East of the Sun West of the Moon – resources for teaching children about symbolism in fairy tales

Ell-Nosed Princess
The Ell-Nosed Princess, from P J Lynch’s illustrations for East of the Sun West of the Moon

The Power of Reading sequence for East of the Sun West of the Moon treats it to some extent like it does its other literary texts.  For example, it asks the class to examine the characters of the protagonists (Session 3), with a focus on the portrayal of the heroine (Session 5).

But of course – as the sequence acknowledges – fairy tales ‘preserve key features of an oral storytelling tradition’ and are quite different from literary texts in important ways.

From the blog ‘Fairy Tale of the Month’:

The literary writer spends 80,000—90,000—100,000 words to get the reader to see, hear and feel what the author wants the reader to sense and understand. Characters need to be developed: have names, have clear motives, and follow long, logical, exciting, interesting progressions. The reader is allowed into the heads of the characters and experiences the progressions with them.  Fairy tales are short, compact, and sketchy on details. We never get inside the hero or heroine’s head; we may not even know their names. We see them on the surface. Motivations and logic are optional…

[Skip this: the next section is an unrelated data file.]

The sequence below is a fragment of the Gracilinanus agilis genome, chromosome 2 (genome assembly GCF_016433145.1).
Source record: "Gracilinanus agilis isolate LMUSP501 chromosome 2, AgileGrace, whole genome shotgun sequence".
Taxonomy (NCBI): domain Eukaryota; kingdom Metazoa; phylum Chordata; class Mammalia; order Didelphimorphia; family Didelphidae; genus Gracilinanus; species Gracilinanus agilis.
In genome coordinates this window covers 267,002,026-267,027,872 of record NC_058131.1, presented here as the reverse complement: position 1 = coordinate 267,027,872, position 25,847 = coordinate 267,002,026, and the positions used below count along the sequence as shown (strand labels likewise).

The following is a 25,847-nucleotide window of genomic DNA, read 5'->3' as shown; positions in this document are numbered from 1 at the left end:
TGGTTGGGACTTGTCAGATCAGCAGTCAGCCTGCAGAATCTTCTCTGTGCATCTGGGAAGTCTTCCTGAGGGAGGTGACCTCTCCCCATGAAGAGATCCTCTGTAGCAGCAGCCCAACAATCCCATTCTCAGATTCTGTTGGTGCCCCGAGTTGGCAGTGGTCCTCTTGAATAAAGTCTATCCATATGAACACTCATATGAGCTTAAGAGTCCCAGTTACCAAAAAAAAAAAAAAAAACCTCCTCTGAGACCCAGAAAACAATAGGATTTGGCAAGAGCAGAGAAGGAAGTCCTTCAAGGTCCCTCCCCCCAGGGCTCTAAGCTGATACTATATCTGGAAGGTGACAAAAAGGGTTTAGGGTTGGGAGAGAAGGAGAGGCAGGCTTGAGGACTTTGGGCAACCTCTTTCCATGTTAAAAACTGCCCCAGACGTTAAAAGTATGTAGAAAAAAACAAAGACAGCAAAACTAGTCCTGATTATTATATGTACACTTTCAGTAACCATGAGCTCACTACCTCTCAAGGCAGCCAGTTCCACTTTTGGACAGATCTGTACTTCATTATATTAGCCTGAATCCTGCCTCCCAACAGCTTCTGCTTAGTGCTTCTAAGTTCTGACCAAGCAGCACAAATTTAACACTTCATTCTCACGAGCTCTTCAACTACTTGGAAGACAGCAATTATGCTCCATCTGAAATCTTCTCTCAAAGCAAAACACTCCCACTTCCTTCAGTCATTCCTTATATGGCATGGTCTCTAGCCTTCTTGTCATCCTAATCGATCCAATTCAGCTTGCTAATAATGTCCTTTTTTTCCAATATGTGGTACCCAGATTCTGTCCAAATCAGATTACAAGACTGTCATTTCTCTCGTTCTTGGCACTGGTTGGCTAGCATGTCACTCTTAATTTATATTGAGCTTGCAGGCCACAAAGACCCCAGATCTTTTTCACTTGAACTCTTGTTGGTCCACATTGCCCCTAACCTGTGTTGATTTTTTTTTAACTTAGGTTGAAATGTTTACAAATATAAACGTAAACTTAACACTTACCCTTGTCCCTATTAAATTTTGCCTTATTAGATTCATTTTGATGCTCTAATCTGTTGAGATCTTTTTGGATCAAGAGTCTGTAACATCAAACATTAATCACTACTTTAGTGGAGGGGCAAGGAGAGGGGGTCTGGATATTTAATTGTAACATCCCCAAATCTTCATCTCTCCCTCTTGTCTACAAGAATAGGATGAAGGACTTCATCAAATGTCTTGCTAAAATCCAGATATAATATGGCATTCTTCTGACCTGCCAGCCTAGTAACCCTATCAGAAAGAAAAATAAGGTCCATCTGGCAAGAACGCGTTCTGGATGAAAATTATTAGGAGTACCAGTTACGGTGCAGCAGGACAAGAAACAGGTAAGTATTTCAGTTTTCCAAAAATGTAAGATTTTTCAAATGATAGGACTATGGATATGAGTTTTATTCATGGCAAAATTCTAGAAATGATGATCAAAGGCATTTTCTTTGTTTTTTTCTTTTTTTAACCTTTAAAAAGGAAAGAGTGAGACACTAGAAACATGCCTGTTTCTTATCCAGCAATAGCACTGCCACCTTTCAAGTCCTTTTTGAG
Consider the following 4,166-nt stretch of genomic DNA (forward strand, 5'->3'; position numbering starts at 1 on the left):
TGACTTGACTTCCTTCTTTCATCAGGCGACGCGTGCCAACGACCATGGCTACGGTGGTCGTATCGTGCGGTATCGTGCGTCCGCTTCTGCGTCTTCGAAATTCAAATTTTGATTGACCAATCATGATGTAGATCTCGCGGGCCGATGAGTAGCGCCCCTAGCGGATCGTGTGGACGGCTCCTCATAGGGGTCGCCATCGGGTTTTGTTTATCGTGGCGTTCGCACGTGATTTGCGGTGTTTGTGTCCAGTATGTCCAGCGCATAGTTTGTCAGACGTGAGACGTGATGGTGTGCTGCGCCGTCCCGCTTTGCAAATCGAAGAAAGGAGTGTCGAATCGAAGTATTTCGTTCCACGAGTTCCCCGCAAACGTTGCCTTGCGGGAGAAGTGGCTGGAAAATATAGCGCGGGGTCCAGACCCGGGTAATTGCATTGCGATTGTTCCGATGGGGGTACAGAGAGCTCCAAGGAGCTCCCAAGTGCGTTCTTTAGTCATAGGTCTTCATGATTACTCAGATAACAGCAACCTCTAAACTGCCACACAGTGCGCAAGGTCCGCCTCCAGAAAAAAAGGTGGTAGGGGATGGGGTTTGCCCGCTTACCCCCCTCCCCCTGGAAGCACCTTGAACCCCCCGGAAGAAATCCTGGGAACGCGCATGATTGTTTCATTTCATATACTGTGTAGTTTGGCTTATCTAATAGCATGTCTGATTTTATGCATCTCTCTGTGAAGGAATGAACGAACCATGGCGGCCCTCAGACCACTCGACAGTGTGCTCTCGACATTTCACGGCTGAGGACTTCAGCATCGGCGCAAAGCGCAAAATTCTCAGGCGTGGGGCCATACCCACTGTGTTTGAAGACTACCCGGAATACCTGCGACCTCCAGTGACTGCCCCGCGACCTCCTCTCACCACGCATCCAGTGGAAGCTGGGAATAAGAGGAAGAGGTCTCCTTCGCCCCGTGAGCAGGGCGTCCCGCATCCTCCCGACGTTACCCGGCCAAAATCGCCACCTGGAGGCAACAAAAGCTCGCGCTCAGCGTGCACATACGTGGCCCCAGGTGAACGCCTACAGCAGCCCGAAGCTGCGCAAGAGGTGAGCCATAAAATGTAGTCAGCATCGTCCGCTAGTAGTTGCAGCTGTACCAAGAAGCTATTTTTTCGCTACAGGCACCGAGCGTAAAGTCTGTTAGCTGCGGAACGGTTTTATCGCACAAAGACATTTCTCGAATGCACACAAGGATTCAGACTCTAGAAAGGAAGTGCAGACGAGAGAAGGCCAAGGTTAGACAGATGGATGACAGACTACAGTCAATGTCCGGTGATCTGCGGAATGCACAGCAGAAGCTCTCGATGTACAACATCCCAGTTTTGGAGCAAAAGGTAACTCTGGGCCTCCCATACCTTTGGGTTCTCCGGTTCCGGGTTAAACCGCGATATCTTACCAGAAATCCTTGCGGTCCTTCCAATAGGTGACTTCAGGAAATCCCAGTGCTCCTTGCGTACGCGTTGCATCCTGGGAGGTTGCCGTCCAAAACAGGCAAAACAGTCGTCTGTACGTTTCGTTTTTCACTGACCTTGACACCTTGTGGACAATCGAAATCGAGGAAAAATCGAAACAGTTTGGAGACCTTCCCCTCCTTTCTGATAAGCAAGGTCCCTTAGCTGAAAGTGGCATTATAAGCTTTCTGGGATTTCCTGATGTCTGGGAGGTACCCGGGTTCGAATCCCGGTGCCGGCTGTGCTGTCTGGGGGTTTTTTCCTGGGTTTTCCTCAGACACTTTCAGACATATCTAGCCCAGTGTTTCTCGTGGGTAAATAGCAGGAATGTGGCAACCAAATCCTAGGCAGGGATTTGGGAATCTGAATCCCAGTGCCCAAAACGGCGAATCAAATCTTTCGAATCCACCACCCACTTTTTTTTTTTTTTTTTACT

…If we are to measure the fairy tale as an artistic form—not that it cares—we would do better to use the terms we use to describe paintings. What are the images? What does it say to us? What is the atmosphere of the work? What memories does it evoke? What is the impression it leaves behind?

The sequence goes some way to acknowledging this by suggesting a focus on ‘how elements of northern folk tales are conveyed through pictures and language’ in Session 4: Looking closely at pictures.  In the notes for this session it directs the teacher and class to ‘note what the pictures show that the words don’t’.

However, this isn’t quite the point that the quotation above is making: for the reader to respond with feeling to the story, rather than to the pictures that go with the story.  In this case, would the writing of a poem be the best way for a class to end this unit?

It is worth saying that the sequence does not explicitly build towards a final piece of writing.  The last session, Session 10, is called ‘Devising a quest story’ and suggests that any plans devised ‘could be continued as piece of extended writing’.  This seems to be an implicit acknowledgment that the real power of fairy tales is in the reading of them rather than the writing.

Whether you choose to end the sequence with the writing of a poem or a fairy tale, it is an opportunity to introduce pupils to the idea that characters, both animal and human, can represent human qualities and fates.  As Nikki Gamble says in her chapter on Traditional Tales and Fairy Tales in ‘Exploring Children’s Literature’:

..characters in folk tales are archetypal, representing ideas rather than attempts at realistic characteristics.

You can use the PowerPoint here to demonstrate this as a starting point for writing a poem or a retelling along these lines.  Before using it, Year 6 children and even more so Year 5, will need parallel input on symbols and symbolism.

I used this essay by a Jungian psychologist Dr Stephen A Martin for this PowerPoint (which is copyrighted).

Author: writing1to6

Ex-Literacy Lead, Ex-EAL teacher, Ex-Writing Intervention teacher, currently PPA-teacher. Picture book nerd.